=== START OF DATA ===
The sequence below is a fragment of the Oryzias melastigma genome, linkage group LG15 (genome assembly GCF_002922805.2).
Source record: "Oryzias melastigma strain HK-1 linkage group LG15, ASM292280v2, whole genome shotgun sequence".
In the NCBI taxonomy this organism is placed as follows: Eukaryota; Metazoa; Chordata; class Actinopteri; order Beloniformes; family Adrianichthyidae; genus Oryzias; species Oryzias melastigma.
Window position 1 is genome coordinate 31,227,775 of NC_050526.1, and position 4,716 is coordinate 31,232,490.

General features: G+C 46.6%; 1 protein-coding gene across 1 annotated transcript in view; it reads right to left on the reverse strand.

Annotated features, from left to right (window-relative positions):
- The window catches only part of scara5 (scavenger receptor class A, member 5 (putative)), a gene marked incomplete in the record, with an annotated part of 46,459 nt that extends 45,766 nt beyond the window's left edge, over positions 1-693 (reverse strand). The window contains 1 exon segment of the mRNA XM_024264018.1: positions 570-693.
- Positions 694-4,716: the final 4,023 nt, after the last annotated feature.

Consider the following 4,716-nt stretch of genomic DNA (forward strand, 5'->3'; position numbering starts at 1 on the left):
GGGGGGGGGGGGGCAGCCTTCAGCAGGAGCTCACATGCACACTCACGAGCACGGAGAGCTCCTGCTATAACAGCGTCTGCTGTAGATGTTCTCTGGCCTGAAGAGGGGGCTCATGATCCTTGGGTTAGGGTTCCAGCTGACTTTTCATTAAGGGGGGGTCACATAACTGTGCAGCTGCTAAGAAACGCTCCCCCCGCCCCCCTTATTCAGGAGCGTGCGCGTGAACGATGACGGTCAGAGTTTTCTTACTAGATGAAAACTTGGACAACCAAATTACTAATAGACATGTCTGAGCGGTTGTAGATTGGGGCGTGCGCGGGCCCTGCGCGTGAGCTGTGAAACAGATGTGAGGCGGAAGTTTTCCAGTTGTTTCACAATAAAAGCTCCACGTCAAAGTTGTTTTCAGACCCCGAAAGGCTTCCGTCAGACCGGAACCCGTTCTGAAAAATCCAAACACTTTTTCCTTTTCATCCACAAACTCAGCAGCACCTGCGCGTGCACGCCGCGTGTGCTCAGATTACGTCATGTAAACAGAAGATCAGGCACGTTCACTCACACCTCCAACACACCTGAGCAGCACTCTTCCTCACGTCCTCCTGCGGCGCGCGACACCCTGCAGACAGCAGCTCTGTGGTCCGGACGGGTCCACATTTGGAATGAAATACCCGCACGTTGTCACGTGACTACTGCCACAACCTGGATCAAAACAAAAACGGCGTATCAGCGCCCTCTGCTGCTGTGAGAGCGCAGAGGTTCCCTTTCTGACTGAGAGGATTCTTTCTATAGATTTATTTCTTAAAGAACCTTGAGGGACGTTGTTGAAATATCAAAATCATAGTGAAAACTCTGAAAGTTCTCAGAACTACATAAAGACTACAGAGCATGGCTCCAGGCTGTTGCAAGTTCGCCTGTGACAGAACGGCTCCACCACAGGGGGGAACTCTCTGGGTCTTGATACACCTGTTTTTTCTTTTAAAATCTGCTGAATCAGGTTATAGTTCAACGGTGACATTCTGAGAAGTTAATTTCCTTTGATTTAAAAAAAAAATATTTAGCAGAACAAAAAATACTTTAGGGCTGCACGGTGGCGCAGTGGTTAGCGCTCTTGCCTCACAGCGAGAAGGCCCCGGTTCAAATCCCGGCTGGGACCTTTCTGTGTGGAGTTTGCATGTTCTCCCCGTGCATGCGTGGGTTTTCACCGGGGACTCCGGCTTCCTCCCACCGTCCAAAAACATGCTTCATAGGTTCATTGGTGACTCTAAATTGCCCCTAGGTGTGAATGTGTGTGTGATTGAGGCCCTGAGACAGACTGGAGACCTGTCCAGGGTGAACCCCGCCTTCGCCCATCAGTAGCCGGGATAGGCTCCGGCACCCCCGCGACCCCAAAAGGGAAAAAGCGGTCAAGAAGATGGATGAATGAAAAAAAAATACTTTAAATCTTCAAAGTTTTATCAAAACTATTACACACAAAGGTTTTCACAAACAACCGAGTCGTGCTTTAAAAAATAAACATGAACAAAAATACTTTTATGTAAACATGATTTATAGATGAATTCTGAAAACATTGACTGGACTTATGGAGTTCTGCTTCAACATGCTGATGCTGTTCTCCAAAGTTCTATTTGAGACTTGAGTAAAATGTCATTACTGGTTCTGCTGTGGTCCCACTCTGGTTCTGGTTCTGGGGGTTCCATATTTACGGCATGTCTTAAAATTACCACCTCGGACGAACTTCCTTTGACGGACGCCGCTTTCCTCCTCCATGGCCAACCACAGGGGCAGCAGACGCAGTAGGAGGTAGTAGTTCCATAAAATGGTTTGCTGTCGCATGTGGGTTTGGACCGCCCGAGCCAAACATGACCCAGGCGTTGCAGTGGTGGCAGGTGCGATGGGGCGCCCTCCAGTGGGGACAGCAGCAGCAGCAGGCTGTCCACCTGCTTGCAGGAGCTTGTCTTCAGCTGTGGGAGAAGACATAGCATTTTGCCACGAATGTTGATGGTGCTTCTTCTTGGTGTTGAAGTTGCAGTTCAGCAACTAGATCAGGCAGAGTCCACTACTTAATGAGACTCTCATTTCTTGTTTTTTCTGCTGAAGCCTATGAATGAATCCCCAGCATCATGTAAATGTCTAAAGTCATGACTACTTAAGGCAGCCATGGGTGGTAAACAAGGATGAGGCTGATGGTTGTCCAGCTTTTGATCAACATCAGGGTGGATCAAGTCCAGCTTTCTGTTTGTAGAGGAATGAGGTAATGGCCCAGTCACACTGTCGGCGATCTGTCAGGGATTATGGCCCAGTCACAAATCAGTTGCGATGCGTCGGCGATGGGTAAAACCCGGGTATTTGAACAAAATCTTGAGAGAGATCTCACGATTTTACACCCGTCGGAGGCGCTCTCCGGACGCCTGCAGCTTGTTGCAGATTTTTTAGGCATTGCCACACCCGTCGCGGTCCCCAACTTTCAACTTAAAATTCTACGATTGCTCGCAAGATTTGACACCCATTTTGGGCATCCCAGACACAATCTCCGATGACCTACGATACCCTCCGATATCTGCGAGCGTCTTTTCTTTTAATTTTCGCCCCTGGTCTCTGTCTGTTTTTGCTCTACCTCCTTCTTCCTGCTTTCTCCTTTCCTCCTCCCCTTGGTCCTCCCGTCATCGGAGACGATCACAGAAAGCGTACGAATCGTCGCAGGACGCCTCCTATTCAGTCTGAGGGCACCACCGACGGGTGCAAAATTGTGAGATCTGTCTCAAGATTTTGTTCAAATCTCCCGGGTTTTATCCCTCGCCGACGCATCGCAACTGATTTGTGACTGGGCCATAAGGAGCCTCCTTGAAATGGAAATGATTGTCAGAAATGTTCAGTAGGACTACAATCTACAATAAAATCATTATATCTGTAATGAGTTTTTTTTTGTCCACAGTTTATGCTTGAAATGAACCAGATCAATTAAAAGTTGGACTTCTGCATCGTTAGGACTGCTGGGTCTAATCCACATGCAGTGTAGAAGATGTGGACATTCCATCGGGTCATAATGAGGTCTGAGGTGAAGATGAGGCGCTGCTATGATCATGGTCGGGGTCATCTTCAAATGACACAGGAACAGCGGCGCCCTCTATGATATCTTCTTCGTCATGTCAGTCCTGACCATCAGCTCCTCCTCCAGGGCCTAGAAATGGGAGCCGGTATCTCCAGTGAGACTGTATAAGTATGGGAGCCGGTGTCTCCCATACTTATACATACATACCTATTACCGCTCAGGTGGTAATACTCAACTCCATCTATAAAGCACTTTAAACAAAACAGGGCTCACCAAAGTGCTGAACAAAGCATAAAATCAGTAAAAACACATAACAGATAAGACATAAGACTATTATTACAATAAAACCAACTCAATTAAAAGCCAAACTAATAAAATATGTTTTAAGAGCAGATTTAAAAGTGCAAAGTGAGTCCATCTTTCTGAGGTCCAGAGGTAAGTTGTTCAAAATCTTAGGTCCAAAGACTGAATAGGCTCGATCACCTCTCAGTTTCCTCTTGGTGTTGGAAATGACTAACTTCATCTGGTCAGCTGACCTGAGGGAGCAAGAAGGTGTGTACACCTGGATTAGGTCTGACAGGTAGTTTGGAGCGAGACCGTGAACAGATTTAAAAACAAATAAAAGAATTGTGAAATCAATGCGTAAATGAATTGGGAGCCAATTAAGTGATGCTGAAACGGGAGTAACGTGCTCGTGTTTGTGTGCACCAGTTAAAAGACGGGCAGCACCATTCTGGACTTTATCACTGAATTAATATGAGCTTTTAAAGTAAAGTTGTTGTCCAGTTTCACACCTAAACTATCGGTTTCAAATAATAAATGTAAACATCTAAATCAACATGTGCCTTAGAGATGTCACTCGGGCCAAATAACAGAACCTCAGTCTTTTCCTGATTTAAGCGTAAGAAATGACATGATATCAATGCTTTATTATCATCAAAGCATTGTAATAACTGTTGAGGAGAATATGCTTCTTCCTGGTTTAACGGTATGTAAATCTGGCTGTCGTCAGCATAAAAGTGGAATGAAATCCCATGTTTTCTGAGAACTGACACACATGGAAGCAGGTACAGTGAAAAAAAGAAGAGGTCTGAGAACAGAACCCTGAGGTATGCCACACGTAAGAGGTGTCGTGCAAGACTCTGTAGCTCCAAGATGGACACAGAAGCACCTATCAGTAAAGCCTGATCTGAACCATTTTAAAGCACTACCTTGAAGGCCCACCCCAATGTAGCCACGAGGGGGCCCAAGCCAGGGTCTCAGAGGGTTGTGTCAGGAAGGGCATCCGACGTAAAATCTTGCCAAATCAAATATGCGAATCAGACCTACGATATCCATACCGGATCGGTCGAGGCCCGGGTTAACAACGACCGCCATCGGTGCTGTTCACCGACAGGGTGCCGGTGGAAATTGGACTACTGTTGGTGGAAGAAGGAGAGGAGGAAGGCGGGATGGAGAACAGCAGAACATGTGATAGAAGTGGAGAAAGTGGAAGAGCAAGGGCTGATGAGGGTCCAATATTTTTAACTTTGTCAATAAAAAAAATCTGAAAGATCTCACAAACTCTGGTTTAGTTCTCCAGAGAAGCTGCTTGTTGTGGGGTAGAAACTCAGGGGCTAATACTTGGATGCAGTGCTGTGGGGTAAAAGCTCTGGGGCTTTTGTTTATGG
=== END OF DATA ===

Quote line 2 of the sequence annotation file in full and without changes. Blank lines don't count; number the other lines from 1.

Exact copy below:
Source record: "Oryzias melastigma strain HK-1 linkage group LG15, ASM292280v2, whole genome shotgun sequence".